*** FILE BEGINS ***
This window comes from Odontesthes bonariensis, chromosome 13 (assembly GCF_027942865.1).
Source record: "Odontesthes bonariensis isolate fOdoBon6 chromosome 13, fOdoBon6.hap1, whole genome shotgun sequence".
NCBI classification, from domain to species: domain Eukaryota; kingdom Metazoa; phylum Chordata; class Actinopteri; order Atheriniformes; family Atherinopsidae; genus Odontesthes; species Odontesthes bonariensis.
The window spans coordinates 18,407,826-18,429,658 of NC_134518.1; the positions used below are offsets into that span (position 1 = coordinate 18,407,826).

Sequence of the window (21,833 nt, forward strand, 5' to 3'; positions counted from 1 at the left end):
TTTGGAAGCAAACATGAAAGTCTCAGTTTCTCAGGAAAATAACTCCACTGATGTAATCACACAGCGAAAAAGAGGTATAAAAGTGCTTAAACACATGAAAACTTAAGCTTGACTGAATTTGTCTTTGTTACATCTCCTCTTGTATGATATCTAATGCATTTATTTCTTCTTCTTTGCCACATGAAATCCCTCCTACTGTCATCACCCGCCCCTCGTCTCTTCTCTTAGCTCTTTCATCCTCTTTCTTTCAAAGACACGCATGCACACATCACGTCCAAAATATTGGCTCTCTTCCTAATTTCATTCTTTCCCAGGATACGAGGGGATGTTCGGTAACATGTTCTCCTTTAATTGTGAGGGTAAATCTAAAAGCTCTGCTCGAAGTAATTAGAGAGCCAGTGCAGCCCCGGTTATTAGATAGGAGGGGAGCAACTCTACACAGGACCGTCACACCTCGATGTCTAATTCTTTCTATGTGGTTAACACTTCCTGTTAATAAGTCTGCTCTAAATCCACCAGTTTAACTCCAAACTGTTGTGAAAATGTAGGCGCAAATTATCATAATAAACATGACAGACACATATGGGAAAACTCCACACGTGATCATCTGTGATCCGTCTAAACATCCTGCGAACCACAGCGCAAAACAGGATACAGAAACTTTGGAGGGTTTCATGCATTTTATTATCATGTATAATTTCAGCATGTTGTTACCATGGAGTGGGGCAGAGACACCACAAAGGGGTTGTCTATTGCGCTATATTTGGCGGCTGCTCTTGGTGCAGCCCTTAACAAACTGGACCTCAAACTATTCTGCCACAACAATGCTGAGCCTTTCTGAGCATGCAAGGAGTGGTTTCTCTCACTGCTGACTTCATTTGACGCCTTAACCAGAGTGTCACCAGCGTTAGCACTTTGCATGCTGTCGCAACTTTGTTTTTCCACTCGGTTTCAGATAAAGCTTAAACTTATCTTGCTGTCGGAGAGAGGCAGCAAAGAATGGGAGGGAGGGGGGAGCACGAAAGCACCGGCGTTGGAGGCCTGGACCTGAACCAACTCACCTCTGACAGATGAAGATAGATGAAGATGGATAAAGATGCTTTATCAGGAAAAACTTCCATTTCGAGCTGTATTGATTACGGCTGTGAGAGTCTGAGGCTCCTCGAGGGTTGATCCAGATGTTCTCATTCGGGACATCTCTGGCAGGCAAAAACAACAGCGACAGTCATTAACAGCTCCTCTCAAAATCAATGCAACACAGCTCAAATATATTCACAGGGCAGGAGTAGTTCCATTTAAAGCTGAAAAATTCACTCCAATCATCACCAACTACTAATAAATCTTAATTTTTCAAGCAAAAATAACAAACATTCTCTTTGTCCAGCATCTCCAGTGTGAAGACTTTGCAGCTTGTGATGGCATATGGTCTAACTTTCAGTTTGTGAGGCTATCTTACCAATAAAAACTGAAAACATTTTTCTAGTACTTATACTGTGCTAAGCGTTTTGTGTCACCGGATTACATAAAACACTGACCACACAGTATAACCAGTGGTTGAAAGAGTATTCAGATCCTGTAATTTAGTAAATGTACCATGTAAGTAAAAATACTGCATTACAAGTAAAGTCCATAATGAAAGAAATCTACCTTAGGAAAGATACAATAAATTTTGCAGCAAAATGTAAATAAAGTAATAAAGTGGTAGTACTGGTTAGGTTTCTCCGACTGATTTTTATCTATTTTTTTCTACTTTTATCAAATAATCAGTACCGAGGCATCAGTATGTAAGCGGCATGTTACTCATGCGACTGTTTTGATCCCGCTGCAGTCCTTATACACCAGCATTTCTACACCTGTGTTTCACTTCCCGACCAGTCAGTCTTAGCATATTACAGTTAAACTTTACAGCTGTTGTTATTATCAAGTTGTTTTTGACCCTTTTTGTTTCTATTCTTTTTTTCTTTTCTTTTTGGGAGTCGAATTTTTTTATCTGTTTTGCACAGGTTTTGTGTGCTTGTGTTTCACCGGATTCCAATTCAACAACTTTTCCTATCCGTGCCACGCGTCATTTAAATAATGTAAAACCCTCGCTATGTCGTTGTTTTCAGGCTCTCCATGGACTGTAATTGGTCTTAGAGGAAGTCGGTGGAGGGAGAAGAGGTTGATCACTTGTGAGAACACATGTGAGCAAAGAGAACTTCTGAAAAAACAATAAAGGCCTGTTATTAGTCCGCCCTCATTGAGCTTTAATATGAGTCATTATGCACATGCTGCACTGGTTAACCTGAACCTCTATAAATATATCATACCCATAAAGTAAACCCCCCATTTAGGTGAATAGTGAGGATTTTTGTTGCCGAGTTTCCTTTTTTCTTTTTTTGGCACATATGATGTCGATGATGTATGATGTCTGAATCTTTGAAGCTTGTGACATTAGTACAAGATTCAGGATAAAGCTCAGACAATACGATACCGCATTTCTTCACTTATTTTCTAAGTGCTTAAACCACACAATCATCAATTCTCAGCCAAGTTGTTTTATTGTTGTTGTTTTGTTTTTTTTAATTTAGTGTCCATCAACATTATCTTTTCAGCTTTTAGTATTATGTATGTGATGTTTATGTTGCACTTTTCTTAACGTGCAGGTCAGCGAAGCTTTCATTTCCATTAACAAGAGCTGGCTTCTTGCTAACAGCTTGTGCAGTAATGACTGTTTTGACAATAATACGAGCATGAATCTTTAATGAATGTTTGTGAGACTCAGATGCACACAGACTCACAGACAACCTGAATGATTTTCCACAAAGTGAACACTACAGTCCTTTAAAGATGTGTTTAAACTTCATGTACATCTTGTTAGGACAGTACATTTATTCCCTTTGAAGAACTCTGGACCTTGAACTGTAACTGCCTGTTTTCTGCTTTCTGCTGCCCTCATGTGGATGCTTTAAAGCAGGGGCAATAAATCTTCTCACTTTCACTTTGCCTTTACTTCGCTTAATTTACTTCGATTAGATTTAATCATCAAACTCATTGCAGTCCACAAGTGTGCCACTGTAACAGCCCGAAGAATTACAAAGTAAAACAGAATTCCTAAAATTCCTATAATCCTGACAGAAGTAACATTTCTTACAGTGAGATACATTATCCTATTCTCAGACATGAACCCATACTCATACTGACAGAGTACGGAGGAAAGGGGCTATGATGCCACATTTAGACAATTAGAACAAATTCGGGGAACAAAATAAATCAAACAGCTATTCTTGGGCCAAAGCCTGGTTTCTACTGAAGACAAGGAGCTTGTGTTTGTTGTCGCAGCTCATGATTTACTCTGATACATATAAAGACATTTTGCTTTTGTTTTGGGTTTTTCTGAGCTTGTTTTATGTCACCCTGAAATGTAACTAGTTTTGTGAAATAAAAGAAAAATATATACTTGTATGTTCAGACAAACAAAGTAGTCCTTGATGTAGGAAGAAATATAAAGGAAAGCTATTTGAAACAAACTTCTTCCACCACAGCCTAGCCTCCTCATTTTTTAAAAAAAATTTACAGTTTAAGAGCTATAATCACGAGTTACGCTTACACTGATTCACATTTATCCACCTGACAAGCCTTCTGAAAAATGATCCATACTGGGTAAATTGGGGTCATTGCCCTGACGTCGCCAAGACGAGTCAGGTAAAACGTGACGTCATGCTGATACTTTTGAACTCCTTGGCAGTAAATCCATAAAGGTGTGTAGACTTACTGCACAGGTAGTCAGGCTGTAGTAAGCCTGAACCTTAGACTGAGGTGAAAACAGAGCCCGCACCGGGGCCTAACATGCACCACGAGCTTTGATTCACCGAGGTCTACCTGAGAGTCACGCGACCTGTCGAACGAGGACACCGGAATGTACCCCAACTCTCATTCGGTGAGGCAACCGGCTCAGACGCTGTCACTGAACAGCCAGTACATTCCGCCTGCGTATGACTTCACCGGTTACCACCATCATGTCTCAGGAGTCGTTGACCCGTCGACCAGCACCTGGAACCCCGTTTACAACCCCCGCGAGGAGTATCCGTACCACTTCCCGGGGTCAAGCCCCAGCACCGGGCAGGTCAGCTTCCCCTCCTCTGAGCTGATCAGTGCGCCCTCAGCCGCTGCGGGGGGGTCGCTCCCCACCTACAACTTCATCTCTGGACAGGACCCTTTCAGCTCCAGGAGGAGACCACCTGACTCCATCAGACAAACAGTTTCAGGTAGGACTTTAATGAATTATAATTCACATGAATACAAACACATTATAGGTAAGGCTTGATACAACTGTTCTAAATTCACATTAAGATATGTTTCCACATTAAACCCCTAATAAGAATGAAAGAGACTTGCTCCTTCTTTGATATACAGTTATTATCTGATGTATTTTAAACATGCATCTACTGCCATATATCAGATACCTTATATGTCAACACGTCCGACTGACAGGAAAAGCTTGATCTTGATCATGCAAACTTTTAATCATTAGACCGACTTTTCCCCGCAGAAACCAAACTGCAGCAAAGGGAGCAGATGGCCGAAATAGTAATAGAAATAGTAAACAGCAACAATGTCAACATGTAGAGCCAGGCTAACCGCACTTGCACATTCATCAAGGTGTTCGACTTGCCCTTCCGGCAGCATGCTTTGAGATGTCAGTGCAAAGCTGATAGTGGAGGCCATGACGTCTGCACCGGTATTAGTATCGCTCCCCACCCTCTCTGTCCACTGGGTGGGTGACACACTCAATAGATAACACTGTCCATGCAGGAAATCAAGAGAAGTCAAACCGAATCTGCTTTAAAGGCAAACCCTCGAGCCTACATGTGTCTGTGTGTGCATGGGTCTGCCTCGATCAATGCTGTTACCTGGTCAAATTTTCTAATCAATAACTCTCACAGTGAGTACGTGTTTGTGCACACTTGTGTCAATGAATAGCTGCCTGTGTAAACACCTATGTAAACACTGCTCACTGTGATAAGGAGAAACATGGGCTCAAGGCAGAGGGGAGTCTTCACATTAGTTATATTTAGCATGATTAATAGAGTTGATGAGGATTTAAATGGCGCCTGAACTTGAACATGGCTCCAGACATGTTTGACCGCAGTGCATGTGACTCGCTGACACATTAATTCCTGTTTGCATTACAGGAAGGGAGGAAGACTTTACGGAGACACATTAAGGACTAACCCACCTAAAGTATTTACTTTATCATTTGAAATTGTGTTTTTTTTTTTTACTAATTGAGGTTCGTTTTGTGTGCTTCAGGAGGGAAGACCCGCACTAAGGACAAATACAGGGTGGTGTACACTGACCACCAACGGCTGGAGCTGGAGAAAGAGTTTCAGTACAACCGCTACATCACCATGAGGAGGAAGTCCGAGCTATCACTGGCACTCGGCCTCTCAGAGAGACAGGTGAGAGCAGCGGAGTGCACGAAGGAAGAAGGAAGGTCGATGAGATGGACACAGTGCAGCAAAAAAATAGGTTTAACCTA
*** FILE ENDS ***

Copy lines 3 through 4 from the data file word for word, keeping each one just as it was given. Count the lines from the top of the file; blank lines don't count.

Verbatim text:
NCBI classification, from domain to species: domain Eukaryota; kingdom Metazoa; phylum Chordata; class Actinopteri; order Atheriniformes; family Atherinopsidae; genus Odontesthes; species Odontesthes bonariensis.
The window spans coordinates 18,407,826-18,429,658 of NC_134518.1; the positions used below are offsets into that span (position 1 = coordinate 18,407,826).